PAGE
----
One of my current class assignments required that I make a series of five postage stamps with a consistent theme. Usually, when I think of postage stamps, the pictures on them tend to be of something either very "Americana" or just iconic of American history or pop culture.
So on the track of pop culture, I thought, "How can you get more American than G.I. Joe?"
A rhetorical question that needed no answer, yet I gave myself one anyway: You can't.
So in a matter of five seconds I had already determined what my theme would be. I gave some extra thought as to what I would actually depict---whether I should go vintage and just use images of original 1960's-era Joe action figures, or showcase the action cartoon stars of my own childhood. Truth be told, I would have been bored with merely collecting pictures of old action figures and just slapping them onto a stamp template---same for collecting pictures of the cartoon characters as well.
So in short time, I decided to take it upon myself to work up some original art, not only to better enjoy the project, but more so just to make sure the images would all have a consistent look to them. After all, these characters have been interpretted by many artists in the official canon, so finding all five characters in consistent file quality and style on the web might have proven difficult.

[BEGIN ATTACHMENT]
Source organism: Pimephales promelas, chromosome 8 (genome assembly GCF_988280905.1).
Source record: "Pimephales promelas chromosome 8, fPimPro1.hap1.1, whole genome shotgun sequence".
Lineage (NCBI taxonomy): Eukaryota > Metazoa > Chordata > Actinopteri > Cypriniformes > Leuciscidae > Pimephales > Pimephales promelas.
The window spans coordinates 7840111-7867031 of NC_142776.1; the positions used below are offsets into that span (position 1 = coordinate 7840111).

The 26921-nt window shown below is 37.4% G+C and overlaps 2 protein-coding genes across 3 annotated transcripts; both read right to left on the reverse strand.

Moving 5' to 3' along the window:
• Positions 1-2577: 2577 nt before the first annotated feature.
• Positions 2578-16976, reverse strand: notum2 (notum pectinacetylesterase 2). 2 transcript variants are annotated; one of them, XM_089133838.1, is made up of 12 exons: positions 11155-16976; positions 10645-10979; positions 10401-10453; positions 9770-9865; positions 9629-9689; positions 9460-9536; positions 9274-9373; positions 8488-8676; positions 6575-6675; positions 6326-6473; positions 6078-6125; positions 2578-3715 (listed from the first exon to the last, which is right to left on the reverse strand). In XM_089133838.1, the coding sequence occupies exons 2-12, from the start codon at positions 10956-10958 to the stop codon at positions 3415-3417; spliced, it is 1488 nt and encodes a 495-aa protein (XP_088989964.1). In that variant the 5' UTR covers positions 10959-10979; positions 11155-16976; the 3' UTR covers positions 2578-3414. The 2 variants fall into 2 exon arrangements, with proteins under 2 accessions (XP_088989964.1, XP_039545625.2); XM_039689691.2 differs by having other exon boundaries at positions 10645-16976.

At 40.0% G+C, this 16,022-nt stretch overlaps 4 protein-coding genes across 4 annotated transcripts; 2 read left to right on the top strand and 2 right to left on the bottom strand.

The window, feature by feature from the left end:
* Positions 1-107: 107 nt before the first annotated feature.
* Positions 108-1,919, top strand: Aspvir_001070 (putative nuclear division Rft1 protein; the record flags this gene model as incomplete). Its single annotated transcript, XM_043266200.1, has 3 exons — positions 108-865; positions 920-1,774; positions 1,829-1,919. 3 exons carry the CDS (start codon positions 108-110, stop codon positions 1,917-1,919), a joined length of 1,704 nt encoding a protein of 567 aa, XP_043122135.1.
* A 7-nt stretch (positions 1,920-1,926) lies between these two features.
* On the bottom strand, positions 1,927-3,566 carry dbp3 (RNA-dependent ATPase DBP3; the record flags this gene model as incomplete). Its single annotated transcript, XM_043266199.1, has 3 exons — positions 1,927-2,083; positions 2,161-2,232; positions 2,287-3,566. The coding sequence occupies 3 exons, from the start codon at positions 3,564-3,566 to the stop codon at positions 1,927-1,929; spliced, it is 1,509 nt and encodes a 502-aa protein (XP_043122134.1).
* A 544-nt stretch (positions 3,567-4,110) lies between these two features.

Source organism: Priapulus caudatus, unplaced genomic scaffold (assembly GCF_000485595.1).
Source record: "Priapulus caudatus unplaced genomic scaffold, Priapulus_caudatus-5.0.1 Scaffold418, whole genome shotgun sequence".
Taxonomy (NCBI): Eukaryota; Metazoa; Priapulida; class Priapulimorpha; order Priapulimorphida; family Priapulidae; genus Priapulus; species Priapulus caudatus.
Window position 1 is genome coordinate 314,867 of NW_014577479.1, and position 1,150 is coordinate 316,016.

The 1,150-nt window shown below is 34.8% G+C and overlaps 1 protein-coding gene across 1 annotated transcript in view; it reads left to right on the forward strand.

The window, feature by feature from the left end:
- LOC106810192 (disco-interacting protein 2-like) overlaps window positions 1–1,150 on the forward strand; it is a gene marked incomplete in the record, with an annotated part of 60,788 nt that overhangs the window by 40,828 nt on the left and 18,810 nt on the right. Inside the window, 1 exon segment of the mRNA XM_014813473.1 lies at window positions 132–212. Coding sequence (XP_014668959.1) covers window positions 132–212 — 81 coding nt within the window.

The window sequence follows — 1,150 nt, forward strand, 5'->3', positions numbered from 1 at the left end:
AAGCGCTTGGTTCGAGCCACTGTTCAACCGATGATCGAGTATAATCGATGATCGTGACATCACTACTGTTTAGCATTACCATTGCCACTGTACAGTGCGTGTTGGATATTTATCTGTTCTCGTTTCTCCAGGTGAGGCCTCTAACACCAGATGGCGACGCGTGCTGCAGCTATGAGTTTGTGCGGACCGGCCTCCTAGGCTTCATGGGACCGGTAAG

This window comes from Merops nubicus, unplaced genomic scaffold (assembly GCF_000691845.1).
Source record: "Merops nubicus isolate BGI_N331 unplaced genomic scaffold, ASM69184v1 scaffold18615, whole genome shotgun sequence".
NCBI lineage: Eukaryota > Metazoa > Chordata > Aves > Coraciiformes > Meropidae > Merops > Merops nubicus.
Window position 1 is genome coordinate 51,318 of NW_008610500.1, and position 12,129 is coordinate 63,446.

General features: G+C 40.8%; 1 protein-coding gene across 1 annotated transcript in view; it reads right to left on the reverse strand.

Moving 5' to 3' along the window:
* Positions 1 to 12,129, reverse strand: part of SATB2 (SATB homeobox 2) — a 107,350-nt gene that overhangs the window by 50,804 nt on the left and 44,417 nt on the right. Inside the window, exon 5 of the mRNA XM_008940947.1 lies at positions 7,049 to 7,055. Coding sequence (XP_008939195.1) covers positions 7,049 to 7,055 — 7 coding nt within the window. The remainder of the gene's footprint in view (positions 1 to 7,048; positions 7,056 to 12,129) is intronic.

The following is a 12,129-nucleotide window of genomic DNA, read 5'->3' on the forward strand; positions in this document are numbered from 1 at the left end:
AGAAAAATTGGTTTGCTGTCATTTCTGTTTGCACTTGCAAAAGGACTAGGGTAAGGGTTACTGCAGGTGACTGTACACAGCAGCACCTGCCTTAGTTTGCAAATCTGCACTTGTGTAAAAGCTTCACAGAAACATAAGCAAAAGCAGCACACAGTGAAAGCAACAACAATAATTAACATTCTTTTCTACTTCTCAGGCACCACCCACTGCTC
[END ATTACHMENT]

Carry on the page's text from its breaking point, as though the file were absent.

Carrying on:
Anyway, I had to come up with a unifying motif that would make people (or at least myself) want to shout "YO JOE!" or "UHMERICA!!"
American flag? Check.
Fictional American heroes saluting? Check.
When it came to narrowing it down to what characters to use, Duke was a shoe-in, as were Hawk and Flint. They're pretty much the straight men compared to the rest of the zany cast, with distinctly militaristic appearances. Then I had to throw in Roadblock because, of the rest of the cast, he's probably my favorite; any dude that quips, "Play it straight, or there's no doubt, I'll turn your eyeballs inside out," is tops in my book. To round off the list, and to add a touch of femininity (that's a weird word to spell, more so to say), I chose Scarlet, just because I figured she's more recognizable than Lady Jaye.
And so you come to the end of this trivial and unnecessarily long artist's statement... Dunno why I got so wordy with this piece, but I think I've got some kind of rush after finishing it, seeing as how I'm now a week ahead of the due date.
Oh, and I figured it'd be best just to post the artwork at its original size (download to full view) without the text over top of it. So... yeah...
artwork © Michael Mayne
G.I. Joe characters © Hasbro
NOTE: the American flag is not made from scratch. I just got a large stock image off Google and altered it... just so ya know...
EDIT: You probably can't really tell without the old version to compare it to, but I touched up Scarlet's face a bit. She was looking rather butch. I suppose that's what happens when I use Duke's face to base hers off of... Anyway, I tried to fill out her lips a bit and shortened the bridge of her nose, as well as nudging her a little to the right so as to keep her face and neck from being interpretted as being TOO wide...
I'm tempted to go back and tweak the original file's lineart to make it more "technically" correct... hmm...
EDIT [7/11/09]: Got a random spark to finally go back and seal the deal on Scarlet's femininity. Also saw in the raw file just how butch she used to look. Yipes...! Anyways, glad to finally have her looking somewhere near as fair as she should look...!